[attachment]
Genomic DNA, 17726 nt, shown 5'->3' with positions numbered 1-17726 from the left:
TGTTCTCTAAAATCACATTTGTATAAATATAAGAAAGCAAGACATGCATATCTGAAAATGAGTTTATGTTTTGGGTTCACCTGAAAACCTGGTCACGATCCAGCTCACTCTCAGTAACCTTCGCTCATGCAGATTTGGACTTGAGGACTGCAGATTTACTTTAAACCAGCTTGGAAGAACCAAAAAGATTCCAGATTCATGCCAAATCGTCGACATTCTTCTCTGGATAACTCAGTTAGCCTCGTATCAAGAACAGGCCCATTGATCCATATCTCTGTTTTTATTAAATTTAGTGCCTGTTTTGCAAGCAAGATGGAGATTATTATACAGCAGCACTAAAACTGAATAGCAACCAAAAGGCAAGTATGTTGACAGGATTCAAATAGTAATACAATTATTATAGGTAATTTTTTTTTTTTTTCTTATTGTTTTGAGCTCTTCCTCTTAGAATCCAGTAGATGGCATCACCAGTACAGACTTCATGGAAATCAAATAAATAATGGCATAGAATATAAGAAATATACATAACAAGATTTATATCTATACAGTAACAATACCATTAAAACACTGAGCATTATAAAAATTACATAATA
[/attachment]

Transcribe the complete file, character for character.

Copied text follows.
Genomic DNA, 17726 nt, shown 5'->3' with positions numbered 1-17726 from the left:
TGTTCTCTAAAATCACATTTGTATAAATATAAGAAAGCAAGACATGCATATCTGAAAATGAGTTTATGTTTTGGGTTCACCTGAAAACCTGGTCACGATCCAGCTCACTCTCAGTAACCTTCGCTCATGCAGATTTGGACTTGAGGACTGCAGATTTACTTTAAACCAGCTTGGAAGAACCAAAAAGATTCCAGATTCATGCCAAATCGTCGACATTCTTCTCTGGATAACTCAGTTAGCCTCGTATCAAGAACAGGCCCATTGATCCATATCTCTGTTTTTATTAAATTTAGTGCCTGTTTTGCAAGCAAGATGGAGATTATTATACAGCAGCACTAAAACTGAATAGCAACCAAAAGGCAAGTATGTTGACAGGATTCAAATAGTAATACAATTATTATAGGTAATTTTTTTTTTTTTTCTTATTGTTTTGAGCTCTTCCTCTTAGAATCCAGTAGATGGCATCACCAGTACAGACTTCATGGAAATCAAATAAATAATGGCATAGAATATAAGAAATATACATAACAAGATTTATATCTATACAGTAACAATACCATTAAAACACTGAGCATTATAAAAATTACATAATA